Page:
Keywords: Sepet, Yasmin the Story Teller, Ah Loong, Orked, A Malaysian Love Story, Race Relations in Malaysia, challenges of a multiracial society, inter-racial marriage, racial polarization, review, critique.
I remember I had a quote pasted on the inside of my pencil case during my pre-U studies some years ago.
It sounded something like this;
'If you belong to your society or a culture, it can be said that, whilst you are the beneficiary to a framework that helps you understand your life and its meanings, you are also a victim of its prejudices and moral failings.'
I’ve since lost the original quote. But I think the gist is there. To me, this quote captures the paradox of our quest as men and women to belong.
It intrigued me then. It still intrigues me today.
And within this context, I must say I am very impressed with Yasmin Ahmad, the storyteller of Sepet, the Movie. I don’t think there are that many 'Malay artists' who have demonstrated the ability to transcend their own cultural views and enter into the soul of The Other.
Lat, Usman Awang…who else..?
Malaysian Chinese writers? Not that I know of too.
Before someone screamed, 'What about Malaysian writers in English', I have to say, yes, a few of our writers who wrote in the English Language touched on very similar themes. KS Maniam, Lloyd Fenando, Ee Tiang Hong, Wong Phui Nam, Salleh Ben Joned, Shirley Lim, etc.
Let me just say, Yasmin tells a better story. To me, her story-telling is effective in carrying the complex issues and sensitive theme of our multi-racial society without losing its audience. But most important of all, Sepet is a story with a heart. Within its core, there's a warm, all-embracing voice that speaks of a set of beliefs and ideals that we really do want to believe in, especially in a world like ours today.
We live in a plural society and we spend most of our lives within the fences of our own cultures. It takes tremendous sensitivity and courage to climb over the fences. You get castigated, sometimes you get killed.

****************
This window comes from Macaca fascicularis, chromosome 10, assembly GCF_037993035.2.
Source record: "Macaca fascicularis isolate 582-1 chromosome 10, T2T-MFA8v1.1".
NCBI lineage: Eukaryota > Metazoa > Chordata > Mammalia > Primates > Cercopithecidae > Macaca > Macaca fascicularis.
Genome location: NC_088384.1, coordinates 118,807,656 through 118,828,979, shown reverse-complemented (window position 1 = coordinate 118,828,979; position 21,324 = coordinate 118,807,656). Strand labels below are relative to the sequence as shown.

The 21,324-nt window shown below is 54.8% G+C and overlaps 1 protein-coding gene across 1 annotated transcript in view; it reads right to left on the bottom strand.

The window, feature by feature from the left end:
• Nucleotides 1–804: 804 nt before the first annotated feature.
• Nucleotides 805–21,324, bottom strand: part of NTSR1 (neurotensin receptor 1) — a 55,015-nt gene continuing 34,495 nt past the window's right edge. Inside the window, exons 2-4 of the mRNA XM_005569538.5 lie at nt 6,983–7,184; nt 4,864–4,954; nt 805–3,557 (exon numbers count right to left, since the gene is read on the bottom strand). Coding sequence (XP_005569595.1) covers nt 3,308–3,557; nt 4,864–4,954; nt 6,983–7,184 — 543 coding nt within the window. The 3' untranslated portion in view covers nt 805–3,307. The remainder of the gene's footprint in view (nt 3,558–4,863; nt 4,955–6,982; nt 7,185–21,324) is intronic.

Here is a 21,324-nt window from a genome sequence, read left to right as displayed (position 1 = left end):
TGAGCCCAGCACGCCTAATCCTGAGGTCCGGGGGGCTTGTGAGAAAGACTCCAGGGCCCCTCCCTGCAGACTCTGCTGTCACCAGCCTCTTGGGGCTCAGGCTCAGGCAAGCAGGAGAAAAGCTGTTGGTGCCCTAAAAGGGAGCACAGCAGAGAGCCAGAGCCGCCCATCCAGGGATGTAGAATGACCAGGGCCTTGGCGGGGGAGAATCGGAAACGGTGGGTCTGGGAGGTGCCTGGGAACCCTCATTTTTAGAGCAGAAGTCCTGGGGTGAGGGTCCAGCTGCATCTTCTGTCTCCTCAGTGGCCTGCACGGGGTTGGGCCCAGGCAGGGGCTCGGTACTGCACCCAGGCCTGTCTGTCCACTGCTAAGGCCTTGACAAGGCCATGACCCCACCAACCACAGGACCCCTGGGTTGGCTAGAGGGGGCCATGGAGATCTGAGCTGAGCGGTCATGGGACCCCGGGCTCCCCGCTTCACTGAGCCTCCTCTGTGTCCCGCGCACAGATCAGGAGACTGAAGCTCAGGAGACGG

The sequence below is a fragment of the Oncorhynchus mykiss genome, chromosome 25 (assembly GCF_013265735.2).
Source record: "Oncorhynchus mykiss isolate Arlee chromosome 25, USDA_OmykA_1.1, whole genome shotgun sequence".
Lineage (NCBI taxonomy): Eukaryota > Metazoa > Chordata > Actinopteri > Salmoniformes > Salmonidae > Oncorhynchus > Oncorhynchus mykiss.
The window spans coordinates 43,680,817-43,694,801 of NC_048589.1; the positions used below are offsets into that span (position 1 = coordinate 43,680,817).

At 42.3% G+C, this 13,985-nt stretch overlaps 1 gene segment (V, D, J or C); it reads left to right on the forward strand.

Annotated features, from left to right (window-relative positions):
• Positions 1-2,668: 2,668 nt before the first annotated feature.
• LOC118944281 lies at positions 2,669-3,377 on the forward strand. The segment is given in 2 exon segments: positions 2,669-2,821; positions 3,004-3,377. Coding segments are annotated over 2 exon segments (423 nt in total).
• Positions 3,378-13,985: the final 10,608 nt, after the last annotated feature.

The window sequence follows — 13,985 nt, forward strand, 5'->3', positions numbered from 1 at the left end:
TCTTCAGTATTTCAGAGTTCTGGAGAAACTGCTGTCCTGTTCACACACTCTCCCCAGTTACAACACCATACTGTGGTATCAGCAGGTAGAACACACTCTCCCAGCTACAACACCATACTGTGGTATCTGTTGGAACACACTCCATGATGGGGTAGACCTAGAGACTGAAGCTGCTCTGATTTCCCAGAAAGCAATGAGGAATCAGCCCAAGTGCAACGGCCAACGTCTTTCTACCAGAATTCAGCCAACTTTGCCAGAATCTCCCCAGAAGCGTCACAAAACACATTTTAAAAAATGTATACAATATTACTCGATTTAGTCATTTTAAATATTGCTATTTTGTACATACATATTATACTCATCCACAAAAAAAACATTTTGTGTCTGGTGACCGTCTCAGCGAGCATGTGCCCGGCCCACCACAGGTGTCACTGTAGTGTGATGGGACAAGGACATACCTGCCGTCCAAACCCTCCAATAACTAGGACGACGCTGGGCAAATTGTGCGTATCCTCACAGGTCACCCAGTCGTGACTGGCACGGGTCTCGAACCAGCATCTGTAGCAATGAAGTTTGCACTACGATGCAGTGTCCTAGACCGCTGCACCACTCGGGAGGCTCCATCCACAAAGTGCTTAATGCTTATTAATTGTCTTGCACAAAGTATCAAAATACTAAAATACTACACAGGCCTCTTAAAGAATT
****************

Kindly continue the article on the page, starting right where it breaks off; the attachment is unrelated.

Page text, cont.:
I remember when I was an undergrad at University of Malaya. It was disturbing to see how everyone seemed to huddle only amongst their own racial types. One day, a group of us (mixed bag of nutcases) went up to the Vice Chancelor (unlucky him, he was trying to enjoy his mee curry at the cafeteria) to express our 'concerns' about 'racial polarization' within the campus. We spoke and he ate. He didn't look at us. And strangely enough, this kind and learned gentlemen, a respected professor in Malay Studies, denied there was racial polarization in the campus.
'I don't agree with what you all say. Look around you. I don't see racial polarization here at all.'
And so we all looked around us, over the tables and benches. I remember there wasn't a table that was really representing our nation's ideal of racial integration. Oh wait, a Chinese guy was eating roti canai served on a bright orange plastic plate with his chap-fun friends. Well, that doesn't really count, does it?
Yep, it was then obvious to him that he was quite wrong. He scanned the cafeteria and then looked at us. He wasn't smiling. But we caught the irony of the situation. We persisted in trying to convince him that something needed to be done.
And he agreed.
But he asked us to go see the Deputy VC of Student Affairs.
The 'RIGHT channel', we were told.
So the next day we went to see the 'right channel'. And we were given a long yawning tale about how great it was in the 60s when there were 'barn-dances' and 'panty-raids' in the students' hostels and condoms under the benches beside the varsity lake. To end his 'siok-sendiri' tales, the Deputy VC told us that he's got absolutely no problems mixing with other races because he plays golf regularly with his Chinese businessmen friends.
So it was that the Chinese students eat their 'chow-fun' at night at SS17, the Indian kids would disappear into Brickfields and the rural Malay students will hang-out at Pantai Dalam.
At the residential colleges, the 'Bumigeois Malays', with scholarship money, nice cars and all, would eat out at Bangsar's KFC, PizzaHut or McD and come back licking Baskin Robbins ice-creams while the rest of us eat mass-cooked 'college food'.
It was pretty fragmented, this campus life we had then.
Yes, Yasmin Ahmad, the director of Sepet, crossed those fences. Not only that. She survived the world beyond her cultural comfort-zone and came back to tell us how beautiful and how ugly the other side of the fences can be, with great sensitivity and compassion.
If you have watched all of Yasmin's famous Petronas ads, you would have noticed the consistent, undercurrent theme of 'engaging and integrating the Other' into our lives. I hope she will inspire many of us, Malaysians, to be fence-climbers.
Cultural integrators? Yeah, that's us, Malaysians!
Read my blog on Sepet: The Movie here:
Check out the Sepet: The Movie site here:
Explore Yasmin Ahmad's blog here: